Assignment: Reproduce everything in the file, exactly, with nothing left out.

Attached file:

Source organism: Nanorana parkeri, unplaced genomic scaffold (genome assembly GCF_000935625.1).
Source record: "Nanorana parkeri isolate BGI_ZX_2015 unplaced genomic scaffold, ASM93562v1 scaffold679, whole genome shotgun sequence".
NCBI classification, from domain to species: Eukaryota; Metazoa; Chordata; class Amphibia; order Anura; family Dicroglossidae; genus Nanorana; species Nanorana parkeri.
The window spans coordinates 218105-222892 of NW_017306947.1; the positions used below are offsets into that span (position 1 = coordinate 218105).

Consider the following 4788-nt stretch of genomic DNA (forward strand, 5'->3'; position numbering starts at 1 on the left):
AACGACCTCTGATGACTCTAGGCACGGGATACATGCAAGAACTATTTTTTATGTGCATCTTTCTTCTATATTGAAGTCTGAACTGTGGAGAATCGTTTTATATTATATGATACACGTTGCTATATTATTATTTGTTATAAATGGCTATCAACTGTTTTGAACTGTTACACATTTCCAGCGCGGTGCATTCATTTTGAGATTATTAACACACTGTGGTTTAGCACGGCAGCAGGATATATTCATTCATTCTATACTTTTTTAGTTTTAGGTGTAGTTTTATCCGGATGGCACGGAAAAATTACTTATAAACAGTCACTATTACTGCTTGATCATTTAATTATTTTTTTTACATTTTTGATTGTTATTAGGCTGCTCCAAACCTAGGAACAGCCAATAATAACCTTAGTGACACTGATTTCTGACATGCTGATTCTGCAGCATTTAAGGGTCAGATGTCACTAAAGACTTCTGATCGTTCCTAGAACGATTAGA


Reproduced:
Source organism: Nanorana parkeri, unplaced genomic scaffold (genome assembly GCF_000935625.1).
Source record: "Nanorana parkeri isolate BGI_ZX_2015 unplaced genomic scaffold, ASM93562v1 scaffold679, whole genome shotgun sequence".
NCBI classification, from domain to species: Eukaryota; Metazoa; Chordata; class Amphibia; order Anura; family Dicroglossidae; genus Nanorana; species Nanorana parkeri.
The window spans coordinates 218105-222892 of NW_017306947.1; the positions used below are offsets into that span (position 1 = coordinate 218105).

Consider the following 4788-nt stretch of genomic DNA (forward strand, 5'->3'; position numbering starts at 1 on the left):
AACGACCTCTGATGACTCTAGGCACGGGATACATGCAAGAACTATTTTTTATGTGCATCTTTCTTCTATATTGAAGTCTGAACTGTGGAGAATCGTTTTATATTATATGATACACGTTGCTATATTATTATTTGTTATAAATGGCTATCAACTGTTTTGAACTGTTACACATTTCCAGCGCGGTGCATTCATTTTGAGATTATTAACACACTGTGGTTTAGCACGGCAGCAGGATATATTCATTCATTCTATACTTTTTTAGTTTTAGGTGTAGTTTTATCCGGATGGCACGGAAAAATTACTTATAAACAGTCACTATTACTGCTTGATCATTTAATTATTTTTTTTACATTTTTGATTGTTATTAGGCTGCTCCAAACCTAGGAACAGCCAATAATAACCTTAGTGACACTGATTTCTGACATGCTGATTCTGCAGCATTTAAGGGTCAGATGTCACTAAAGACTTCTGATCGTTCCTAGAACGATTAGA